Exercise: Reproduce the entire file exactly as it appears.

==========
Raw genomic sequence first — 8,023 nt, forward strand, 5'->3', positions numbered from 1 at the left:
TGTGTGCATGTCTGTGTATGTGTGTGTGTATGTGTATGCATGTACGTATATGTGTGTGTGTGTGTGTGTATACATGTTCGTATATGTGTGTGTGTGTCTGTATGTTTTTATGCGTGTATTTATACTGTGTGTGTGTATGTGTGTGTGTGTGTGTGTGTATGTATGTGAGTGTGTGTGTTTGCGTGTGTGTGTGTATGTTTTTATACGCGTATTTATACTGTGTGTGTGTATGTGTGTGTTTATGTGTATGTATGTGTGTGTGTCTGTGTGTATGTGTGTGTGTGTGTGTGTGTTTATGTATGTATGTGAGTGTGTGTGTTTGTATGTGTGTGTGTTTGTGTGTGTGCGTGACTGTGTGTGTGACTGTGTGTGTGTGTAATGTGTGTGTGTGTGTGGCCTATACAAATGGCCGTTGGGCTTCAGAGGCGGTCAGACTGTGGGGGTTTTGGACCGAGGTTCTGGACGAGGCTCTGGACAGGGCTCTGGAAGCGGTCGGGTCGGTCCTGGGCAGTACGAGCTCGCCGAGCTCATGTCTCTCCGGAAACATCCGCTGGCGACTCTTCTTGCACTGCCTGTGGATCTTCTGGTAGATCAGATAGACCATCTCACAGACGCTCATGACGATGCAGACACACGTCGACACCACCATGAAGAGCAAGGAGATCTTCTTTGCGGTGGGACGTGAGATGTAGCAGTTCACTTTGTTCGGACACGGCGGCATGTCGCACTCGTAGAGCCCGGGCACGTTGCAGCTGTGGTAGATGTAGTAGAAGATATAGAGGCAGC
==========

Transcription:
Raw genomic sequence first — 8,023 nt, forward strand, 5'->3', positions numbered from 1 at the left:
TGTGTGCATGTCTGTGTATGTGTGTGTGTATGTGTATGCATGTACGTATATGTGTGTGTGTGTGTGTGTATACATGTTCGTATATGTGTGTGTGTGTCTGTATGTTTTTATGCGTGTATTTATACTGTGTGTGTGTATGTGTGTGTGTGTGTGTGTGTATGTATGTGAGTGTGTGTGTTTGCGTGTGTGTGTGTATGTTTTTATACGCGTATTTATACTGTGTGTGTGTATGTGTGTGTTTATGTGTATGTATGTGTGTGTGTCTGTGTGTATGTGTGTGTGTGTGTGTGTGTTTATGTATGTATGTGAGTGTGTGTGTTTGTATGTGTGTGTGTTTGTGTGTGTGCGTGACTGTGTGTGTGACTGTGTGTGTGTGTAATGTGTGTGTGTGTGTGGCCTATACAAATGGCCGTTGGGCTTCAGAGGCGGTCAGACTGTGGGGGTTTTGGACCGAGGTTCTGGACGAGGCTCTGGACAGGGCTCTGGAAGCGGTCGGGTCGGTCCTGGGCAGTACGAGCTCGCCGAGCTCATGTCTCTCCGGAAACATCCGCTGGCGACTCTTCTTGCACTGCCTGTGGATCTTCTGGTAGATCAGATAGACCATCTCACAGACGCTCATGACGATGCAGACACACGTCGACACCACCATGAAGAGCAAGGAGATCTTCTTTGCGGTGGGACGTGAGATGTAGCAGTTCACTTTGTTCGGACACGGCGGCATGTCGCACTCGTAGAGCCCGGGCACGTTGCAGCTGTGGTAGATGTAGTAGAAGATATAGAGGCAGC